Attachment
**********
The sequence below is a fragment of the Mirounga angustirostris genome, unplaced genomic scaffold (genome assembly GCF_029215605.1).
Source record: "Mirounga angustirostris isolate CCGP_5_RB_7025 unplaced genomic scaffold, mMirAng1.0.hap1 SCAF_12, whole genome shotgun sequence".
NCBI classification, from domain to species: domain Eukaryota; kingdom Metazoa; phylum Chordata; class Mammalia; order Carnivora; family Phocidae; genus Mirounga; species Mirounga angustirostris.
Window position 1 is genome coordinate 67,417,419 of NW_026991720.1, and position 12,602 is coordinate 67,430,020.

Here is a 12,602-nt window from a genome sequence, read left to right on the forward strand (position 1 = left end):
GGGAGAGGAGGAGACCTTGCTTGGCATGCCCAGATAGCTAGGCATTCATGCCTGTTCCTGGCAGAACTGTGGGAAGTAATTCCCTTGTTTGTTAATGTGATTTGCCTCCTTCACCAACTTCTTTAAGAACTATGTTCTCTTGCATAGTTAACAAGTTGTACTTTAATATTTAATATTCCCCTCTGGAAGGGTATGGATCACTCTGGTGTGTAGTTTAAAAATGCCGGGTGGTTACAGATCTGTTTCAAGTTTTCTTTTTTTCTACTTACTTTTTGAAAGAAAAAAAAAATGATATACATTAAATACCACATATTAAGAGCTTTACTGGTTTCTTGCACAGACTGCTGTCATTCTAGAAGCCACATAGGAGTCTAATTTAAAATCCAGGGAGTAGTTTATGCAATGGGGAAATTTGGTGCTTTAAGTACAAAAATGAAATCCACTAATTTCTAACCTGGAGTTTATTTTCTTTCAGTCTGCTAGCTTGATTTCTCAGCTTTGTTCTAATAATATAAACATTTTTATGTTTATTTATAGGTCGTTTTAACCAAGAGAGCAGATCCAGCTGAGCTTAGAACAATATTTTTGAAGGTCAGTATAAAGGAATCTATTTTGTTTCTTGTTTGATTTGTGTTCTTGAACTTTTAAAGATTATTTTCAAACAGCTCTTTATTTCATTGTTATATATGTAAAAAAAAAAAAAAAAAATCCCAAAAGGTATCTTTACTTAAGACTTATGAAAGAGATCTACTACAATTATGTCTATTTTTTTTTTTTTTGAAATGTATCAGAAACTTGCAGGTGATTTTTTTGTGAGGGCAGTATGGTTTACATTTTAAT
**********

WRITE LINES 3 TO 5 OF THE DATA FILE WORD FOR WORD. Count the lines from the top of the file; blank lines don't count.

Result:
NCBI classification, from domain to species: domain Eukaryota; kingdom Metazoa; phylum Chordata; class Mammalia; order Carnivora; family Phocidae; genus Mirounga; species Mirounga angustirostris.
Window position 1 is genome coordinate 67,417,419 of NW_026991720.1, and position 12,602 is coordinate 67,430,020.

Here is a 12,602-nt window from a genome sequence, read left to right on the forward strand (position 1 = left end):